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post #5 of 14 Old 07-25-2011, 01:43 PM
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You need to anticipate the problem before he ever starts to misbehave. Hold him tighter with your inside rein, make him bend, put your outside leg on him as you approach the gate. If he shows the slightest hint of wanting to act up there, kick him on and make him go. Don't react; be proactive and let him know from the start that this is not acceptable.
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post #6 of 14 Old 07-25-2011, 01:53 PM Thread Starter
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I do all that, Bubba but to no avail. Unless I really haul on the inside rein he still whips around toward the gate. And in order to get him to listen at all in this situation I have to have the rein tight enough his head is fully turned inside and he still fights it. Or he circles toward the inside quick like and we end up doing 2-3 circles before he gives in and goes on straight again.

Thanks for the responses! I shall have to try some of them and possibly be a tad rougher. I am correcting this almost constantly so I am probably nagging and not being quite harsh enough.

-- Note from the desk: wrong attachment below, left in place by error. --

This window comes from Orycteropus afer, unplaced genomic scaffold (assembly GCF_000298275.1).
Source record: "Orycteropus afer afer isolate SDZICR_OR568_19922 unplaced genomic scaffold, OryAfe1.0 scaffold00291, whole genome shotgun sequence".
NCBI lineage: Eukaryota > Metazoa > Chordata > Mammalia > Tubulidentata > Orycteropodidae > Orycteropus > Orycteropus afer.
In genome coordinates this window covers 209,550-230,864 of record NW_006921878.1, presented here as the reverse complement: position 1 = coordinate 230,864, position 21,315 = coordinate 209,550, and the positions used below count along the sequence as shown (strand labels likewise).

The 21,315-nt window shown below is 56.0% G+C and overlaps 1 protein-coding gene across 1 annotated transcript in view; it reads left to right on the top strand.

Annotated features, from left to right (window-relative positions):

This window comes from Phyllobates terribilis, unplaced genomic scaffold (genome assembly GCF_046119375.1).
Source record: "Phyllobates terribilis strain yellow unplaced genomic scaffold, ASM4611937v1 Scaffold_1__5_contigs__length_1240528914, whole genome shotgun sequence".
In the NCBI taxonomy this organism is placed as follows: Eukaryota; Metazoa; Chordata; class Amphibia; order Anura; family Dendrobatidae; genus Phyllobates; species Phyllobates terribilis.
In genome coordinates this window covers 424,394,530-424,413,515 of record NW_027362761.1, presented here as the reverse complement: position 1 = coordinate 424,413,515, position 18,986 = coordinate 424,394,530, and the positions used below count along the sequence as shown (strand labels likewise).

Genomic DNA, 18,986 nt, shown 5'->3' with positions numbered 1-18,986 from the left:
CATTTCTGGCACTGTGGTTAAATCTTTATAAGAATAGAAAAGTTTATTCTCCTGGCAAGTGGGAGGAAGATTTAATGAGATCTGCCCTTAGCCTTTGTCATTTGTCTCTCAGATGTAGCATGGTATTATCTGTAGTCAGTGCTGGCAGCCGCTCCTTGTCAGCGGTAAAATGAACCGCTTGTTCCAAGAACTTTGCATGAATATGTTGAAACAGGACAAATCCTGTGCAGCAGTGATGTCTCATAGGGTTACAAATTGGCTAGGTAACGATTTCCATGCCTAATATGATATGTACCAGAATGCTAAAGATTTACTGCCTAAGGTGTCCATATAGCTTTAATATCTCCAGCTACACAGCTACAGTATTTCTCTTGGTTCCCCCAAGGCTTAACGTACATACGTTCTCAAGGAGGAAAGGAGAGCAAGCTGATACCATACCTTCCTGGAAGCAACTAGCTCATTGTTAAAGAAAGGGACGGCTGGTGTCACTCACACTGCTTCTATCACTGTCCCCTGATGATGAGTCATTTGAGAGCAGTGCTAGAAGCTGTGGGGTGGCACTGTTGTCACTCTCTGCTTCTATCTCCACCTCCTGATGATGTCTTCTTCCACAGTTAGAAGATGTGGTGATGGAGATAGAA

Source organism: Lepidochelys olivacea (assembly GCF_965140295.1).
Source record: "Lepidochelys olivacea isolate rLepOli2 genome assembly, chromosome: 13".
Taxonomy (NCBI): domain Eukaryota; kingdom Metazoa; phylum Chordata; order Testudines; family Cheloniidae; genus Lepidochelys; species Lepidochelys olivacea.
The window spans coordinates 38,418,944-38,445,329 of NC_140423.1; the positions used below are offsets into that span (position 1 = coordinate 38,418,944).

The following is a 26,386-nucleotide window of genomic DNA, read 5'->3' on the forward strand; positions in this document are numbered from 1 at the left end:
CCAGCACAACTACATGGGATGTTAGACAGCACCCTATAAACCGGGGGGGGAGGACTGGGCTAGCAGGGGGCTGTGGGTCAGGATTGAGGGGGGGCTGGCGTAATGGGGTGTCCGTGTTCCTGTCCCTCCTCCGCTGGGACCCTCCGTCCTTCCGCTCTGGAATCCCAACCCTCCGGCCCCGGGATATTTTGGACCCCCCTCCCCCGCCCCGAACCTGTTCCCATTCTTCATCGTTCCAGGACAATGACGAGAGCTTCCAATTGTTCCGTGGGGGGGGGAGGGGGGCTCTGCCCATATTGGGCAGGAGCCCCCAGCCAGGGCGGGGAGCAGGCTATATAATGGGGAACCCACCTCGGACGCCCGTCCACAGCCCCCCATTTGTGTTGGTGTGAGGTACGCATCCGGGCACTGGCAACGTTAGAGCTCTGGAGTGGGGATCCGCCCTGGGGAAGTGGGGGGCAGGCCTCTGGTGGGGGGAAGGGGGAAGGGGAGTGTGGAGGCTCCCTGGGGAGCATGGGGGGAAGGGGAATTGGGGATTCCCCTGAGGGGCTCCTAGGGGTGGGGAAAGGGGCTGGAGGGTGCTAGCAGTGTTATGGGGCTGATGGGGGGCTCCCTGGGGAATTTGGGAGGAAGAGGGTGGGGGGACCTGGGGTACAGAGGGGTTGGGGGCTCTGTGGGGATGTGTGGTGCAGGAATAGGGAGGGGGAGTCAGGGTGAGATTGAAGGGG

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Last edited by Dresden; 07-25-2011 at 02:03 PM.
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post #7 of 14 Old 07-25-2011, 01:55 PM
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Yeah, in line with Cherie's post, to work really hard near the gate, rest really long far away from the gate. Dismount at end of ride far away from gate.
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post #8 of 14 Old 07-25-2011, 03:11 PM
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I agree with what some people have posted about working near the gate. If that is where your horse wants to be, make him work really hard while he is there. Do roll backs, circles, whatever you want. Just make him work. Once he gets a little tired and looking for a rest, go to the opposite side of the arena or where he doesn't really wont to be and let him rest. You will probably need to repeat this several times every time you ride before he gets it. Also, like many people have said, make sure he doesn't get to associate the gate with rest. When your done riding, get off and loosen his girt, take off leg wraps, and take off the bridle away from the gate. Basically, once you firmly associate the gate with work and not rest, he will no longer want to be there.